Jump to ContentJump to Main Navigation
The Ethical Treatment of DepressionAutonomy through Psychotherapy$
Users without a subscription are not able to see the full content.

Paul Biegler

Print publication date: 2011

Print ISBN-13: 9780262015493

Published to MIT Press Scholarship Online: August 2013

DOI: 10.7551/mitpress/9780262015493.001.0001

Show Summary Details
Page of

PRINTED FROM MIT PRESS SCHOLARSHIP ONLINE (www.mitpress.universitypressscholarship.com). (c) Copyright The MIT Press, 2020. All Rights Reserved. An individual user may print out a PDF of a single chapter of a monograph in MITSO for personal use.date: 01 June 2020

Understanding Negative Biases Promotes Autonomy in Depression

Understanding Negative Biases Promotes Autonomy in Depression

Chapter:
(p.96) (p.97) 5 Understanding Negative Biases Promotes Autonomy in Depression
Source:
The Ethical Treatment of Depression
Author(s):

Paul Biegler

Publisher:
The MIT Press
DOI:10.7551/mitpress/9780262015493.003.0005

This chapter focuses on how the impairment of autonomy in depressed patients can be addressed by two validated treatments, namely, cognitive behavior therapy (CBT) and antidepressant medication (ADM). Both treatments deal with negative information-processing biases but in different ways. CBT counters negative biases by requiring the individual to understand the action of negative biases; ADM, on the other hand, requires no such comprehension. Negative affect, even when occurring in depression, retains utility in that it helps mark events of material significance. A person treated with CBT can better identify significant events and more accurately assess them through a residual appraisal function left by depression. Although ADM limits the amplitude of negative affective swings, CBT promotes the autonomy of the depressed person to a greater extent than does treatment with ADM alone.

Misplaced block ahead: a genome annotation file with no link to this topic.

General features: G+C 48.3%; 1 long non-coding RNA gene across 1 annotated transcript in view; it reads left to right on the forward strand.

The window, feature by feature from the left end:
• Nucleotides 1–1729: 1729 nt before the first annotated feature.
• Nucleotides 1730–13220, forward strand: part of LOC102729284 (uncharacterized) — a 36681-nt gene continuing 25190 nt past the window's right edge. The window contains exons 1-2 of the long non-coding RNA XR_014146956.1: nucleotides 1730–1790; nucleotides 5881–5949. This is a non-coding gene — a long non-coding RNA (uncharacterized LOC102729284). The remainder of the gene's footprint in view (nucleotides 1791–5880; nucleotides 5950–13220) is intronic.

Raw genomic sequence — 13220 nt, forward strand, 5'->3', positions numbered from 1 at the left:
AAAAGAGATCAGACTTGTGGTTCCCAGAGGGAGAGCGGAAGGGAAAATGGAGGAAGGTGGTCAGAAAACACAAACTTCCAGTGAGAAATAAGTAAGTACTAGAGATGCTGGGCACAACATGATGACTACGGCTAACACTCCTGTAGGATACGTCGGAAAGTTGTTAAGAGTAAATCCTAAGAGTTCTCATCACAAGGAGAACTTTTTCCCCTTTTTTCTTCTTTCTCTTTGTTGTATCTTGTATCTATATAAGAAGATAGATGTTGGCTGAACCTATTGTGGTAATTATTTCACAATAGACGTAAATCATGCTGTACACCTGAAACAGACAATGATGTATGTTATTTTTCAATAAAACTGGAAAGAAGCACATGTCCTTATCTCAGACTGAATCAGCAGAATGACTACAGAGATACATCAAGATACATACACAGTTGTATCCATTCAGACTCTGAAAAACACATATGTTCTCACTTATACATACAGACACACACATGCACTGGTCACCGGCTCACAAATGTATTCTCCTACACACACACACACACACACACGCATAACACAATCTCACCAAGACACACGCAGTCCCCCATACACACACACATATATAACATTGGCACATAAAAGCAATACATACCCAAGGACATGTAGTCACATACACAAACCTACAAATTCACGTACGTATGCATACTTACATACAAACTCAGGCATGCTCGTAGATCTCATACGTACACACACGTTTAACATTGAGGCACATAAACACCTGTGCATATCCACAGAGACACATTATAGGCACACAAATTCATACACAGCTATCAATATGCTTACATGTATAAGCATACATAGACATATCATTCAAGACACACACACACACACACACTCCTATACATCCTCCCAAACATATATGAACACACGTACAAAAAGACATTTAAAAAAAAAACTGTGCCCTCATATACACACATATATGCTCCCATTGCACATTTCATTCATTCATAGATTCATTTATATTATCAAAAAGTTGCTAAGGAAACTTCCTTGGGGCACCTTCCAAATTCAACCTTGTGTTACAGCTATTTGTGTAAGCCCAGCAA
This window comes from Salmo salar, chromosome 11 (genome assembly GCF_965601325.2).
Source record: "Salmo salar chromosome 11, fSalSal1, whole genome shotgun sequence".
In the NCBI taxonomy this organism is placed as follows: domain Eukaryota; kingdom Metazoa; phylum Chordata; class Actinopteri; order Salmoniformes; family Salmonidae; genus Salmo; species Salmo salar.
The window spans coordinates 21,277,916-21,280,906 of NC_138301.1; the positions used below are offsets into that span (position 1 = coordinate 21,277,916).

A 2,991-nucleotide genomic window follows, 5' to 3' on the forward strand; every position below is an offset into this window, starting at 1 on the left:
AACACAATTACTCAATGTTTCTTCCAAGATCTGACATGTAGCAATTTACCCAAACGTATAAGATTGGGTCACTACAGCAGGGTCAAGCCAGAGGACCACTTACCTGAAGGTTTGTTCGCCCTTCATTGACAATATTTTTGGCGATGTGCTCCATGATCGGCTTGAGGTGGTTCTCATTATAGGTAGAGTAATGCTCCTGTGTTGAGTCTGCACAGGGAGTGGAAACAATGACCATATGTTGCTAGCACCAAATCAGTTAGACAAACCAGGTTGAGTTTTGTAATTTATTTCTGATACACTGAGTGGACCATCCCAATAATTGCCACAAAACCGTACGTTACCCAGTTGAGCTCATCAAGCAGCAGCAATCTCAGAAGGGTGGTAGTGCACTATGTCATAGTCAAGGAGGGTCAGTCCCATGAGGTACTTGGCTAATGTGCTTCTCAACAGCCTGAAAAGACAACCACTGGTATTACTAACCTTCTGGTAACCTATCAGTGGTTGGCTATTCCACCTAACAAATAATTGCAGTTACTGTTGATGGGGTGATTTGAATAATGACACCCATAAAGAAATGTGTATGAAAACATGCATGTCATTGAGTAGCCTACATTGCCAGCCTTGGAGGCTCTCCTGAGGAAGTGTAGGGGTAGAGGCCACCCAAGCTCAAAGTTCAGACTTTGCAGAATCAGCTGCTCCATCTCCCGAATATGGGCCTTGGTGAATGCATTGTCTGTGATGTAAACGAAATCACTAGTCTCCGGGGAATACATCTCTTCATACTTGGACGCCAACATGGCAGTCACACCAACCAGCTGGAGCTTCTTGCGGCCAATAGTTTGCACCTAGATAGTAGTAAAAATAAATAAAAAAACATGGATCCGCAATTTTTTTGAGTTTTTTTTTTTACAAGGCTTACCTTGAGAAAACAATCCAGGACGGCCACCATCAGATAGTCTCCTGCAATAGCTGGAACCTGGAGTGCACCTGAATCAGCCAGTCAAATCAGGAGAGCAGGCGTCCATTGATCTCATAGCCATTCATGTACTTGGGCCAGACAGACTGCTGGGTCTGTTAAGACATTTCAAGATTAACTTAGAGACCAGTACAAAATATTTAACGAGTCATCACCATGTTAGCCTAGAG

Keywords:   impairment of autonomy, validated treatments, CBT, ADM, negative information-processing biases, negative affect, residual appraisal function

MIT Press Scholarship Online requires a subscription or purchase to access the full text of books within the service. Public users can however freely search the site and view the abstracts and keywords for each book and chapter.

Please, subscribe or login to access full text content.

If you think you should have access to this title, please contact your librarian.

To troubleshoot, please check our FAQs, and if you can't find the answer there, please contact us.